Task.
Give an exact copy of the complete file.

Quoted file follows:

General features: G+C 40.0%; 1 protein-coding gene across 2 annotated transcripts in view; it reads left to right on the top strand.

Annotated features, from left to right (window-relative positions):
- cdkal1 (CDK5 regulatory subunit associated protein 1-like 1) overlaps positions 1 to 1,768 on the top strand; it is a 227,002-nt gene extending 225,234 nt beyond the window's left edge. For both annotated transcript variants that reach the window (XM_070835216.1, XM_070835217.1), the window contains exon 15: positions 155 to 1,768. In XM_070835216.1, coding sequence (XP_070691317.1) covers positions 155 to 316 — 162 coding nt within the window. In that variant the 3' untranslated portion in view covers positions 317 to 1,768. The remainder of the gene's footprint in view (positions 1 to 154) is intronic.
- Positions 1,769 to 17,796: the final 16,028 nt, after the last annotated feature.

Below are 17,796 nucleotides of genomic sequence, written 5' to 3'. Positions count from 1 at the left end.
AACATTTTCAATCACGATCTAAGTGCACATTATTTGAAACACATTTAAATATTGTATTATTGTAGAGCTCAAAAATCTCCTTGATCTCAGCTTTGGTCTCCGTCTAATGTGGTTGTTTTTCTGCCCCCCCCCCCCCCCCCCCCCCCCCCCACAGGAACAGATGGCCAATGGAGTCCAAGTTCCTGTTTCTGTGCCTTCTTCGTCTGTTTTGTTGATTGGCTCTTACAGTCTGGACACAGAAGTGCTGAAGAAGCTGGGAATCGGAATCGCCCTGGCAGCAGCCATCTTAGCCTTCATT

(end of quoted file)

General features: G+C 40.0%; 1 protein-coding gene across 2 annotated transcripts in view; it reads left to right on the top strand.

Annotated features, from left to right (window-relative positions):
- cdkal1 (CDK5 regulatory subunit associated protein 1-like 1) overlaps positions 1 to 1,768 on the top strand; it is a 227,002-nt gene extending 225,234 nt beyond the window's left edge. For both annotated transcript variants that reach the window (XM_070835216.1, XM_070835217.1), the window contains exon 15: positions 155 to 1,768. In XM_070835216.1, coding sequence (XP_070691317.1) covers positions 155 to 316 — 162 coding nt within the window. In that variant the 3' untranslated portion in view covers positions 317 to 1,768. The remainder of the gene's footprint in view (positions 1 to 154) is intronic.
- Positions 1,769 to 17,796: the final 16,028 nt, after the last annotated feature.

Below are 17,796 nucleotides of genomic sequence, written 5' to 3'. Positions count from 1 at the left end.
AACATTTTCAATCACGATCTAAGTGCACATTATTTGAAACACATTTAAATATTGTATTATTGTAGAGCTCAAAAATCTCCTTGATCTCAGCTTTGGTCTCCGTCTAATGTGGTTGTTTTTCTGCCCCCCCCCCCCCCCCCCCCCCCCCCCACAGGAACAGATGGCCAATGGAGTCCAAGTTCCTGTTTCTGTGCCTTCTTCGTCTGTTTTGTTGATTGGCTCTTACAGTCTGGACACAGAAGTGCTGAAGAAGCTGGGAATCGGAATCGCCCTGGCAGCAGCCATCTTAGCCTTCATT